Ok, so this language thing? How about we agree that reality is constituted through language BUT language itself is unstable and beyond our control. Like, language is an unreliable narrator, yeah? Yeahhh.
Essentially, it’s language that speaks, not the author. So let’s call it THE DEATH OF THE AUTHOR because we are needlessly dramatic.
So, like, literary texts don’t present a single or
unified view and the author cannot claim authority on interpretation. (The curtains are blue…)
You can trace a whole thread of critical development here from formalist criticism to structuralism to post-structuralism and later to deconstruction - all of which are concerned with the ambiguity and contradictions within text and language. To make it even more confusing, new historicism (see below) can also be seen as post-structuralist since it places stress on a text’s connection to culture rather than relying on the autonomy of the text itself.
Time for a stiff drink.
NEW HISTORICISM, or “IT’S THE CIIIIRCLE OF LIIIIIIFE - ART AND HISTORY ARE STUCK IN AN INFINITY LOOP”
A term coined by Stephen Greenblatt (Shakespeare-critic-extraordinaire) in the 80s - a reaction against old historicism (where text is a reflection of historical background) and a move away from Marxist and post-structural theories.
New historicism asserts that the text is an active participant in historical development.
So, like, art and literature help to create the cultural values of the period in which they are produced. BUT, we are also formed and tied to cultural ideologies, so it ain’t all about the text.
Involves close reading of the text, taking into account political ideology, social practice, religion, class division and conflict within society.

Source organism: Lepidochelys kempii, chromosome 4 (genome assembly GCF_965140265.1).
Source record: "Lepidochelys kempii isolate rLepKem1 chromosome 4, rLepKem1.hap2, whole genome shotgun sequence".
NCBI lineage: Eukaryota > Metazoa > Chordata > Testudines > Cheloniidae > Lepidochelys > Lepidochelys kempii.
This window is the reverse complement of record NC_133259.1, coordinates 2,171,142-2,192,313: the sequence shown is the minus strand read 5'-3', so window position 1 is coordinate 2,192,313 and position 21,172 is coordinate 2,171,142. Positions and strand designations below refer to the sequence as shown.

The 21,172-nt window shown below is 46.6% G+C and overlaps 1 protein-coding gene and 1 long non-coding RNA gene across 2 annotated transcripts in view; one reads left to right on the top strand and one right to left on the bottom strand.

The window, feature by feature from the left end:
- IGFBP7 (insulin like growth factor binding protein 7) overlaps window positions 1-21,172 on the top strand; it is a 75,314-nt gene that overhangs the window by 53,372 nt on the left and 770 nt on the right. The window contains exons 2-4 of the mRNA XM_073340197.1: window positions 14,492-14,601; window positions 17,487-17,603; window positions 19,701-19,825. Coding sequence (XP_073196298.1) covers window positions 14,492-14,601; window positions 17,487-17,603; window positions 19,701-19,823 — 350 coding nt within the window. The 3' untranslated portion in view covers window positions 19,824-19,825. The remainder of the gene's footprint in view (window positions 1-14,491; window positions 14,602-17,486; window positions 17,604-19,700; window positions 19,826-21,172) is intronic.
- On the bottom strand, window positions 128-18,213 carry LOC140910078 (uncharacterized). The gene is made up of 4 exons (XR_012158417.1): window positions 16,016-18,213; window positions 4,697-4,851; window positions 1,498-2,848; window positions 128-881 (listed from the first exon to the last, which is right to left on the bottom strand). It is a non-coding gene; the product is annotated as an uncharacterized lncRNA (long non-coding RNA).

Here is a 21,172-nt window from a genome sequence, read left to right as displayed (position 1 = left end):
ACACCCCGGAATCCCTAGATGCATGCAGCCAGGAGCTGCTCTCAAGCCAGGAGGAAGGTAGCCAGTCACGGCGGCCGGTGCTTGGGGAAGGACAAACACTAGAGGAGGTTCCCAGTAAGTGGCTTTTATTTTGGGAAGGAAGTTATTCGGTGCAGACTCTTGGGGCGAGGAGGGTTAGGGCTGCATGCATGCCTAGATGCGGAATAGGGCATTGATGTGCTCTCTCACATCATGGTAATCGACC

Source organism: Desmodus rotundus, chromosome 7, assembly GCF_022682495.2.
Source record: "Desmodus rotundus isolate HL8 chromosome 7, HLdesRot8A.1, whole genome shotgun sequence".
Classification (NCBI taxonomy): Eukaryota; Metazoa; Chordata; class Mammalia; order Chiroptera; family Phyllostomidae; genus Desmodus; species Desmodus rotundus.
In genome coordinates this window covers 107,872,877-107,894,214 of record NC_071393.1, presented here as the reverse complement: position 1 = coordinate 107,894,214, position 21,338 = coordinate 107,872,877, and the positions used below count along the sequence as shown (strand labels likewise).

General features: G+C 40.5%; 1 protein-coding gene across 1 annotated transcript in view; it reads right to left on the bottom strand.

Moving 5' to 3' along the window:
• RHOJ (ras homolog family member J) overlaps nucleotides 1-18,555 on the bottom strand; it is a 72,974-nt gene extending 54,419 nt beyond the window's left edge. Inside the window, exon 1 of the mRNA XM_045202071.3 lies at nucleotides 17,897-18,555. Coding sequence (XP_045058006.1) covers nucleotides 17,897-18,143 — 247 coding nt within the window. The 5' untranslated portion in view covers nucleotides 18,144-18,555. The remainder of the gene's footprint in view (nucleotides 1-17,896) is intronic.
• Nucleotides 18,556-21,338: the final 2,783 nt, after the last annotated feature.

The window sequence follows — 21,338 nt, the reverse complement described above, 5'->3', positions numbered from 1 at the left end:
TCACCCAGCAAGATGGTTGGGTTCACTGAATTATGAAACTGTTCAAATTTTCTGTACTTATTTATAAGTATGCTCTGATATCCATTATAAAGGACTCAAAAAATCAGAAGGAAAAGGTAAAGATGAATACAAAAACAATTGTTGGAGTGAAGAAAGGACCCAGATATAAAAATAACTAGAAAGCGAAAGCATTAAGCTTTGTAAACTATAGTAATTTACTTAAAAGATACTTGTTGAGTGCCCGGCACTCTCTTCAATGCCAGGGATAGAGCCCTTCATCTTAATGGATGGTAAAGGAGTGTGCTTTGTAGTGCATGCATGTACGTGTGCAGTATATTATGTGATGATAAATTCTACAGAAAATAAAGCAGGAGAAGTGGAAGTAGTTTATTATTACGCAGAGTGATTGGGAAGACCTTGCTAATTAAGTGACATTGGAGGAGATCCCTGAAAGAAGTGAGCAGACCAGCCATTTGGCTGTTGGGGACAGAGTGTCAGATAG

A pessimistic take on Foucault: the belief that we are ‘remarkably unfree’ of the influence of society and socio-political power operates through the language of major institutions to determine what’s normal and demonise ‘otherness’.
Seriously. Fuck society.
CULTURAL MATERIALISM, or “WE NEED A BRITISH VERSION OF NEW HISTORICISM”
We can’t let the Americans monopolise this kind of criticism.
So consider this: how much freedom of thought do we actually have? Does culture shape our identities or can we think independently of dominant ideologies? Huh? Huh? Are we saying anything new yet?
Basically, a historicist approach to political criticism with a revised conception of the connection between literature and culture.
Culture is a complex, unstable and dynamic creature which offers an opportunity for the radical subversion of power and society.
Unlike historicism or Marxism, cultural materialists believe the author is able to achieve a degree of independence from prevailing structures of power and discourse.
Often demonstrates optimism for political change - once again, critical theory reflects the critic’s personal opinions and hopes for change in present day society. Literary criticism can change the world, man.
Some crossover into feminist/queer/post-colonial theory, because FUCK ALL THOSE OLD WHITE GUYS.
FEMINIST THEORY, or: “LET’S RECONSIDER 100 YEARS OF CRITICISM FROM A PERSPECTIVE THAT ISN’T CIS/MALE”
Following the women’s movement of the 1960s, feminist theory was established in the 70s and 80s and founded on texts Le Deuxieme Sex by Simone de Beauvoir and Sexual Politics by Kate Millett.
Explicitly political – similarities to new historicism and
cultural materialism - challenging the subordinate position of women in society and deconstructing/contesting the concept of essentialism, whereby men and women have intrinsically separate qualities and natures.
Often seen as an attack on the Western literary canon and the exclusion of female writers throughout history. Focuses on female characters and authors, exploring the influence and restrictions of patriarchy, and constructions of gender, femininity and sexuality (both in text and culture).
Feminists influenced by post-structuralism tend to disregard the positive discrimination of women writers, claiming “it is language that
speaks, not the author.”
Feminism and psychoanalytical theories (esp
Freud and Lacan) contributed to the erosion of liberal humanist ideas, redefining human nature and the concept of child development, and exploring the psychology of patriarchy and male-dominated culture.
GAY/LESBIAN CRITICISM AND QUEER THEORY, or: “LET’S RECONSIDER 100 YEARS OF CRITICISM FROM A PERSPECTIVE THAT ISN’T CIS/MALE/STRAIGHT”